Imagine a large, blank, perfect-circle dartboard that can plane-rotate on its center point when spun. With a fine marker, precisely draw three radius lines from the center so that each radius intersection with the outer edge of the board create 3 pie-shaped regions of the board equal in surface area. Each region corresponds to a specific door, perhaps labeled 1, 2 and 3. The board is spun, the contestant throws a dart, and the mark made indicates which door is chosen in the elimination round, and that door is removed from play.
The elimination round dartboard’s layout is now wholly irrelevant and is no longer an acceptable instrument for selecting between whether one should stay with the door chosen by dart’s mark or switch to the other door, because of the presence of region that still represents the now-eliminated door.
A new dartboard is instead brought forth, which has a single bisecting diameter line that passes through center, dividing the board into two equal regions of Stay and Switch. The contestant still has no idea which door contains a goat door or a car door, and the new board is strictly a matter of Stay or Switch. Regardless of how many previous elimination boards that came into play before the 3-way board, such as a 4-way board, 5-way board, or 100-way board or more, the final decisive moment is a matter between Stay or Switch.
The elimination round, itself, is an illusion, because no choice has genuinely been made. The host’s selection of elimination-round doors could have been entirely nonsensical — the question of, “What is the capital of Kentucky?” could be posed and depending on the answer right or wrong, one or the other of the two goat doors could be removed. An insider-audience vote of which person, either Monty or contestant danced best to the People’s Court theme song, could be the deciding factor whether which of the two goat door would be removed. The final option would still, in each above case, result in a single 50/50 choice remaining.
The doors could be arbitrarily named Heads, Tails, and Wildcard, whereas the Wildcard will take the name of the door which is eliminated:
Regardless of what door the contestant selects, all three situations result in a Heads or Tails event.
The technique to choose a door is decided by the roll of a 1D3 die — perhaps in the form of an imperfection-free, equilateral triangle extruded at a distance four times the length of one of the triangle’s lines, with ends that equally force a final resting position with one of the three triangle’s sides face down without the possibility of landing on the end (perhaps better visualized as a 3-sided pencil with both ends sharpened). The end facing down is the door that the contestant selects to keep, and one goat door is removed from among the two unselected doors. The 1D3 is now no longer a valid instrument for determining whether to Stay or Switch, so a 1D2, or simply a coin flip would be an accurate way to make the next decision since the prior options of the 1D3 are no longer relevant.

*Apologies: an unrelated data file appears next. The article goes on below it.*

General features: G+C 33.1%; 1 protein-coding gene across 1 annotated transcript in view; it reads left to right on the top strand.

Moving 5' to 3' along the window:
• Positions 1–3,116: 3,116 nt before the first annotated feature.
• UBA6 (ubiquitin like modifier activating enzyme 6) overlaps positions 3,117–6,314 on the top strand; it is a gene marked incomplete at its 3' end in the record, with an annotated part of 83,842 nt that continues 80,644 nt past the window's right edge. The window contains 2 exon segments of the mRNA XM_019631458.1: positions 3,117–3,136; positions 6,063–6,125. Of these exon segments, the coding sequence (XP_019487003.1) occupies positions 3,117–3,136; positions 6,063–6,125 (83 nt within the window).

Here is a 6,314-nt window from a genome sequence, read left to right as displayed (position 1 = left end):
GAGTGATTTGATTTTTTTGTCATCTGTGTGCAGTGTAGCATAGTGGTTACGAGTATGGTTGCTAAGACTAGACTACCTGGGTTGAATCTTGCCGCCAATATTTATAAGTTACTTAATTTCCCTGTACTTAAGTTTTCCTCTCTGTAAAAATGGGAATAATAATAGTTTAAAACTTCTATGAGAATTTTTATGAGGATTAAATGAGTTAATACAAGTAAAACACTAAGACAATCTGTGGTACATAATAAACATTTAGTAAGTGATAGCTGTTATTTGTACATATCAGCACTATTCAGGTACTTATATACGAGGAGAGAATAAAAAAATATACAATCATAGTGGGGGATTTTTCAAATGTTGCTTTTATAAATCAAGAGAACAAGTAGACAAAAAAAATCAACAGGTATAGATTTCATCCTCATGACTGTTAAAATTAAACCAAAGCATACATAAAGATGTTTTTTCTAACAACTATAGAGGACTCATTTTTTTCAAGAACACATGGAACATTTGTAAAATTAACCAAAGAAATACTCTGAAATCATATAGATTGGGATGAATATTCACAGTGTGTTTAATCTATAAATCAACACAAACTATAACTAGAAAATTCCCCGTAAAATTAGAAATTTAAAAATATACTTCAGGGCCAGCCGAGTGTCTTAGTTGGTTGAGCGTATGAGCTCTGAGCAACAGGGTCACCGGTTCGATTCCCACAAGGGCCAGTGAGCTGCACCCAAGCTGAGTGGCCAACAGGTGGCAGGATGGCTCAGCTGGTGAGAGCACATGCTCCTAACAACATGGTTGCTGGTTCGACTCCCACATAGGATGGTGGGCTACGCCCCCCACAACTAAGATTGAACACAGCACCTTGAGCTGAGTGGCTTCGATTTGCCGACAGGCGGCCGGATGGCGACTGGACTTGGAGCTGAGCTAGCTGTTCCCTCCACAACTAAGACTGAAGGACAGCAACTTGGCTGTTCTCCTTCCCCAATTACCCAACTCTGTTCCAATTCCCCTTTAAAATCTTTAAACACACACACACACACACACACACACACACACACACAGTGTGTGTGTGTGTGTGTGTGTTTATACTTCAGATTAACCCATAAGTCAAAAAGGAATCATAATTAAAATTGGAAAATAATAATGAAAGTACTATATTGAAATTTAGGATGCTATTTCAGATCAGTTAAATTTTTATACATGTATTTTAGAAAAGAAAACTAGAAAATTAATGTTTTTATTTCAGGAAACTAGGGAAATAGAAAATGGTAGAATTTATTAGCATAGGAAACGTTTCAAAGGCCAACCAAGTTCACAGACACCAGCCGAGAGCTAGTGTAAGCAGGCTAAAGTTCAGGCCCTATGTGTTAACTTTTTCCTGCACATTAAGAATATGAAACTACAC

There is a 100% chance that the car door is a car door, and a 0% chance that either of the goat doors is are a car door. One of the two goat doors (each with zero percent chance being a car door) is removed. The contestant must now decide whether to select one of two options — one door which is 100% the car door, or another door which is 0% a car door. Regardless of the choice the contestant makes in any elimination round, or how the choice was made, or how many doors that had 0%-car doors were previously been removed in how many elimination rounds existed previously, the final choice will be between a door which is 100% a car door, and another which is 0% a car door.
In an effort to resolve the dispute, I propose that the final question of the Monty Hall Problem be reworded:
Does the empirical evidence that the win/loss figures change based on the increase in number of elimination rounds preceding the final stay/switch round, substantiate or invalidate the belief that switching, when presented with the final stay/switch choice, is the most reasonable option?
Is a half-cup of water in a cup that could hold 1 cup, half empty, or half full? Math doesn’t lie, after all. Statisticians, however..